Pink, glorious pink
Jess McCabe // 8 June 2007
A new airline is due to launch next month, supposedly aimed at women, reports The Guardian.
All aeroplanes operated by Fly Pink will be painted in the colour, and passengers will be served pink champagne and complimentary manicures. It will fly solely from Liverpool to Paris, supposedly catering for shopping trips. My reaction in one word: gross. In a sentence: if you need evidence that the femininity trope is patronising and harmful to women, look no further.
Zenobia speculates on whether the colour-theme extends to the sick bags. My guess? Yes.
As The Guardian says:
It is now possible for women to experience their entire day in pink. You can work out with a pink yoga mat and weights; adorn your windscreen wipers with pink wiper wings; cook dinner on a pink George Foreman grill and style your hair with hot-pink hair straighteners. You can even see off would-be attackers with a powder-pink Taser gun.
It seems like businesses think they can sell anything to women by making it pink, which, to me, suggests a fairly patronising view of women. Susi from Shiny Shiny sums it up very well:
Susi Weaser, editor of Shiny Shiny, a website about gadgets for women, has had her fill. “I get very cross about it,” she says. “Sometimes I just think, ‘Do you not think you need to improve the product instead of just making it pink?’ When manufacturers are making a product aimed at men, they might make something aimed at businessmen, or early adopters. For women – who make up 50% of the population – it’s, ‘Oh, we’ll just make it a different colour.'” And these products hardly do much for women’s credibility. “If you’re in a meeting full of men and you get out a pink phone,” points out Weaser, “you’re probably putting yourself at an even greater disadvantage.”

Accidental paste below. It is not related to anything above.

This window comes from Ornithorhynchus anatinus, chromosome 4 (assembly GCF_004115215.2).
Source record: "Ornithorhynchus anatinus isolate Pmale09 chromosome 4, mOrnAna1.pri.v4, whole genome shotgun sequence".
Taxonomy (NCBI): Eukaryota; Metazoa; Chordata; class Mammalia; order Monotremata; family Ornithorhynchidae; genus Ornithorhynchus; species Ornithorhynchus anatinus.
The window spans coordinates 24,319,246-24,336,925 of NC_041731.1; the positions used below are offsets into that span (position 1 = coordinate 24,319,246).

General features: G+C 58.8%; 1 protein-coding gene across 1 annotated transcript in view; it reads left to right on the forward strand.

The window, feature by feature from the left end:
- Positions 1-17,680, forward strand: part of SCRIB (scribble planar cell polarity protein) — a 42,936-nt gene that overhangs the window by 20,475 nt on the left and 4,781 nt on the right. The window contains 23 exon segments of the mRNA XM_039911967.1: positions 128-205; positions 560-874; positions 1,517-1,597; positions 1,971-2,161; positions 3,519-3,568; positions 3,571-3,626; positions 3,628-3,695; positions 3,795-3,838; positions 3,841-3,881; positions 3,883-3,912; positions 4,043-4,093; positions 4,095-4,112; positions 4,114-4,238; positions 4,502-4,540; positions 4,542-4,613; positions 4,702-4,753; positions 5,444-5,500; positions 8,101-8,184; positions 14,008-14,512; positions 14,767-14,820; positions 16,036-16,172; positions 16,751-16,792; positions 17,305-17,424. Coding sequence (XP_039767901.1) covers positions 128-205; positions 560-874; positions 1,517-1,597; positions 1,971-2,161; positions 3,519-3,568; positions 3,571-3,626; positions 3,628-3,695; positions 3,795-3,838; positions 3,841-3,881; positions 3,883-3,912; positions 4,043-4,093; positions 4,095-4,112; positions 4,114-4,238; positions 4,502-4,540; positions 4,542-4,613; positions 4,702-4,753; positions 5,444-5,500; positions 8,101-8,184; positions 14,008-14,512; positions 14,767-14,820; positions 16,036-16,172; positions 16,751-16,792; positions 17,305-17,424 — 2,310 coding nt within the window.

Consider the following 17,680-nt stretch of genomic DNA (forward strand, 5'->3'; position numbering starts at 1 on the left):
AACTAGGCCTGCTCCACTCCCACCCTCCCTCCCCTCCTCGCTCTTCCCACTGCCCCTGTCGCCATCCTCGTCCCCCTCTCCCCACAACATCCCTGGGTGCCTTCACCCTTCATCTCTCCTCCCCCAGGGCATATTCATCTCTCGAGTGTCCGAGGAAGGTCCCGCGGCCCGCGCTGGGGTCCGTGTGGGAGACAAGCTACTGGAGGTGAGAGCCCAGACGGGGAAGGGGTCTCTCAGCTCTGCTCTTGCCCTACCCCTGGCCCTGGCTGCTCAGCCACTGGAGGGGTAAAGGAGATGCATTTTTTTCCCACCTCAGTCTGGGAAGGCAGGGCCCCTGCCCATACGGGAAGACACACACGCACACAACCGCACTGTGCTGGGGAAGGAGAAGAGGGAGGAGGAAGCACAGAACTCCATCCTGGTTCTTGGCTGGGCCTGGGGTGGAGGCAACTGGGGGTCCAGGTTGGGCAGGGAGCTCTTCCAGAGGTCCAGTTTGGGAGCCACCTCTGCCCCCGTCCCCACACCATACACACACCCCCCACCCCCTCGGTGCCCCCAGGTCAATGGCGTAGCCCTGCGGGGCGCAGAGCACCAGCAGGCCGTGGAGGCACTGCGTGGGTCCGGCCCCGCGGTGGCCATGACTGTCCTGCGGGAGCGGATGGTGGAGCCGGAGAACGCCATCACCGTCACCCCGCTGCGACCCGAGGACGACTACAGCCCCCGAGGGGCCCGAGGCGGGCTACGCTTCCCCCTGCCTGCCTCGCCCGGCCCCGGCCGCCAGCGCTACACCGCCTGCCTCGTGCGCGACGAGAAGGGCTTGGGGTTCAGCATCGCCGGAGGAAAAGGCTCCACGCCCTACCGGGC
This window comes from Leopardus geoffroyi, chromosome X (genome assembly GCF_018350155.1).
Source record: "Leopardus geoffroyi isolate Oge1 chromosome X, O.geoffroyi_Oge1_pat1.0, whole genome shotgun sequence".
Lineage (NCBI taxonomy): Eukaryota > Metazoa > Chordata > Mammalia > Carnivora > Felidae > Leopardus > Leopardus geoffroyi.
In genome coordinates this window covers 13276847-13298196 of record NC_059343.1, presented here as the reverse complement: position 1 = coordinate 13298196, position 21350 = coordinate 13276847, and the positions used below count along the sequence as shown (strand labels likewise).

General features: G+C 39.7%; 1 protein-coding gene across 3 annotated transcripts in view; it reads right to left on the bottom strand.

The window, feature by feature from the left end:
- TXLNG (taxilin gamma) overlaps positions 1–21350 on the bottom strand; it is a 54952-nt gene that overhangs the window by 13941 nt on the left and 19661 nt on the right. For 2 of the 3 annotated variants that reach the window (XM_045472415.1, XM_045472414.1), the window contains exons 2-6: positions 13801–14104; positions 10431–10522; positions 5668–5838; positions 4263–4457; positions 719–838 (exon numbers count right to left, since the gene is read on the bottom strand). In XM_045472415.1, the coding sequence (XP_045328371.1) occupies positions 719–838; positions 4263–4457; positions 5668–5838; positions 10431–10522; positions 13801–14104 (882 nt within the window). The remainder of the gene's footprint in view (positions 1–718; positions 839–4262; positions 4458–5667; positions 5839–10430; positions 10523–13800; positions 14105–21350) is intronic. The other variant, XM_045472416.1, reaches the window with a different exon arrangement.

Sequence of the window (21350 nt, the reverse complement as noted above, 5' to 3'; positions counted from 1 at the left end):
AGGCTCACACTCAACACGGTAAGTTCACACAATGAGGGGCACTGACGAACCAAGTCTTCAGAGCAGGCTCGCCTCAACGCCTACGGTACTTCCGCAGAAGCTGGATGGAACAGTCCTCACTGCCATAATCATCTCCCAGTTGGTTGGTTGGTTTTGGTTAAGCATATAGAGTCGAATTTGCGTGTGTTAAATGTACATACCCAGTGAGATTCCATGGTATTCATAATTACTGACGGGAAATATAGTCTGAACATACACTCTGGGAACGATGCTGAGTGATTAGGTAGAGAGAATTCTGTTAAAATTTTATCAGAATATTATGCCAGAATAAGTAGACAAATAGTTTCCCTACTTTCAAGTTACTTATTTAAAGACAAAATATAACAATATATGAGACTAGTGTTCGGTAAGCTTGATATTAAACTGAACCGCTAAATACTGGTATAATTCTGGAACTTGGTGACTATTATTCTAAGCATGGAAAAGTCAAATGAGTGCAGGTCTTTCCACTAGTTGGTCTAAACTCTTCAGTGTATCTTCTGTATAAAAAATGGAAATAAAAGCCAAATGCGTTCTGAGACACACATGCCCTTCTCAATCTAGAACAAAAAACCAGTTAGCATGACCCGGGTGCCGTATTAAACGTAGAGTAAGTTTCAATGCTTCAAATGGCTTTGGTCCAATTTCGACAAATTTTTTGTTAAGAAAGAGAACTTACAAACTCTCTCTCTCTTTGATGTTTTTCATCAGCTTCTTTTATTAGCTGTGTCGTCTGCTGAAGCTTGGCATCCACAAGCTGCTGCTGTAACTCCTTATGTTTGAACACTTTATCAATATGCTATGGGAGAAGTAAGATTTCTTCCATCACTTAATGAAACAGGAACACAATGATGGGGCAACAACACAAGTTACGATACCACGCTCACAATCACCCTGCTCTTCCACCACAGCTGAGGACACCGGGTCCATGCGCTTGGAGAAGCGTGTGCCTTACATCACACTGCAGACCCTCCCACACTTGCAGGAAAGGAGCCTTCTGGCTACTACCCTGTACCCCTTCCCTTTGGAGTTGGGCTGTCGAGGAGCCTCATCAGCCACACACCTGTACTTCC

Meanwhile, an ex-co-worker of mine is running a survey on women’s monthly magazines, in the run up to launching one of her own as an MA project. You can take the survey here and speak your mind on all things women’s magaziney!
Photo by Buttersweet, shared under a Creative Commons license